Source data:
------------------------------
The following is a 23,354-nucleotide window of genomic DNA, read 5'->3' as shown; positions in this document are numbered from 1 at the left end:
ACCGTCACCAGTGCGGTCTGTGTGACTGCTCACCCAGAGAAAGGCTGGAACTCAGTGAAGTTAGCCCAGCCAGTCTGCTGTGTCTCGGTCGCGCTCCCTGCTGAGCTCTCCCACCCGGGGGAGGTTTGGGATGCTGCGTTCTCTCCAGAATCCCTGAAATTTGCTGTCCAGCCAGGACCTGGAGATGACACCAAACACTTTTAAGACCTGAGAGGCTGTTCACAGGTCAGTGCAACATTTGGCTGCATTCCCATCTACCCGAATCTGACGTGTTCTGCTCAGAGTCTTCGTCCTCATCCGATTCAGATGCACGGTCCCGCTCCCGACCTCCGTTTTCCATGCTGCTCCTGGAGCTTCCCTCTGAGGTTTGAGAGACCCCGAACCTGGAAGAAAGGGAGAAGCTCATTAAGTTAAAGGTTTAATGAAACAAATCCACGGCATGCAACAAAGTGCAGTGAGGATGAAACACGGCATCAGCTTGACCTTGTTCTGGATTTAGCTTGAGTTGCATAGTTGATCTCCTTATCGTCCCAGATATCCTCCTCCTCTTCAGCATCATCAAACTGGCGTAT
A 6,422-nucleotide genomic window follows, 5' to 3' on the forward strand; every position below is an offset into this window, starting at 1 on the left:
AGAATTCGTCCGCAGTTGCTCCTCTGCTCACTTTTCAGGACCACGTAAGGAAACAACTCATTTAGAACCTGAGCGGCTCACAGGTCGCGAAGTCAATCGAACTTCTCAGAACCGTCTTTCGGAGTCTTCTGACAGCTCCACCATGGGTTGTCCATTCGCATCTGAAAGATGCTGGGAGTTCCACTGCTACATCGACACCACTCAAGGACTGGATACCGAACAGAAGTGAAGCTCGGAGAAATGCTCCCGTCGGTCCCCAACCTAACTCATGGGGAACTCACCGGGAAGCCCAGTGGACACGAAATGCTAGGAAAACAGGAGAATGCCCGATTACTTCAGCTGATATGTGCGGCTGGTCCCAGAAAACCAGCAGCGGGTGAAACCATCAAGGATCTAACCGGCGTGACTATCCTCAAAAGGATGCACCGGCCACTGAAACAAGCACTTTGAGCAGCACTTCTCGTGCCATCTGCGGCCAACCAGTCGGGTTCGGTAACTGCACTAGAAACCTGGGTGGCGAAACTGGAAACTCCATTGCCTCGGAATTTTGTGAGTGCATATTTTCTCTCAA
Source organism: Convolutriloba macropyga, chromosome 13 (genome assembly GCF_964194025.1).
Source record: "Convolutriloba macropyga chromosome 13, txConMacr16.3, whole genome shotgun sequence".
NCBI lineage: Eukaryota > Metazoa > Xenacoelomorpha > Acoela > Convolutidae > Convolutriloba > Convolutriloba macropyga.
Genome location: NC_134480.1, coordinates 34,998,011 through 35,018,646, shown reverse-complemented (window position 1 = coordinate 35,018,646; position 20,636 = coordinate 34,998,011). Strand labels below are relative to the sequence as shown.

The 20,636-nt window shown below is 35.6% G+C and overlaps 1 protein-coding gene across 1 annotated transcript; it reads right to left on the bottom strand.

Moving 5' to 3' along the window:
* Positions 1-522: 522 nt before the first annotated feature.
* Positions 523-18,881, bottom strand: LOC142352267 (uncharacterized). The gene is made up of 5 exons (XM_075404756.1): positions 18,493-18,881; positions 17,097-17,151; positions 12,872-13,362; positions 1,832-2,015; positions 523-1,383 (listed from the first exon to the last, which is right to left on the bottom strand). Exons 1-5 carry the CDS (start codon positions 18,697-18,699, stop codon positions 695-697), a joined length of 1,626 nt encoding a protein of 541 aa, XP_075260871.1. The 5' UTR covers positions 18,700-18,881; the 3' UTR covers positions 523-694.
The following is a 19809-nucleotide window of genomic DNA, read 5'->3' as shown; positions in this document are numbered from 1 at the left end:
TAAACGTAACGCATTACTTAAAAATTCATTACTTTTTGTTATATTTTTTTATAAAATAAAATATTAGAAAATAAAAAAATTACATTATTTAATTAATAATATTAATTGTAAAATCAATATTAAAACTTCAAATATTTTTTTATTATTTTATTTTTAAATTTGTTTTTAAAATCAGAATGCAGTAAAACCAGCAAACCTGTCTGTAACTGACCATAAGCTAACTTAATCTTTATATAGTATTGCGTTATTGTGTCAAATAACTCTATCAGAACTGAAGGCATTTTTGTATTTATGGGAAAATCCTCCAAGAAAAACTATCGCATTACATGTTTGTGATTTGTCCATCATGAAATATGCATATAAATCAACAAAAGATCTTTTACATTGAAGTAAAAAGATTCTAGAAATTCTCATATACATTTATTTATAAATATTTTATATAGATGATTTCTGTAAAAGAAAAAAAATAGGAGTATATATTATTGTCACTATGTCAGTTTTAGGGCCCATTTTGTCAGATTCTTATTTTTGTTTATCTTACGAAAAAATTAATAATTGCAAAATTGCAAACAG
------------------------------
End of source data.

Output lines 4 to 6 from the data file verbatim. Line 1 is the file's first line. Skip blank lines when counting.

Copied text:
AGAATTCGTCCGCAGTTGCTCCTCTGCTCACTTTTCAGGACCACGTAAGGAAACAACTCATTTAGAACCTGAGCGGCTCACAGGTCGCGAAGTCAATCGAACTTCTCAGAACCGTCTTTCGGAGTCTTCTGACAGCTCCACCATGGGTTGTCCATTCGCATCTGAAAGATGCTGGGAGTTCCACTGCTACATCGACACCACTCAAGGACTGGATACCGAACAGAAGTGAAGCTCGGAGAAATGCTCCCGTCGGTCCCCAACCTAACTCATGGGGAACTCACCGGGAAGCCCAGTGGACACGAAATGCTAGGAAAACAGGAGAATGCCCGATTACTTCAGCTGATATGTGCGGCTGGTCCCAGAAAACCAGCAGCGGGTGAAACCATCAAGGATCTAACCGGCGTGACTATCCTCAAAAGGATGCACCGGCCACTGAAACAAGCACTTTGAGCAGCACTTCTCGTGCCATCTGCGGCCAACCAGTCGGGTTCGGTAACTGCACTAGAAACCTGGGTGGCGAAACTGGAAACTCCATTGCCTCGGAATTTTGTGAGTGCATATTTTCTCTCAA
Source organism: Convolutriloba macropyga, chromosome 13 (genome assembly GCF_964194025.1).
Source record: "Convolutriloba macropyga chromosome 13, txConMacr16.3, whole genome shotgun sequence".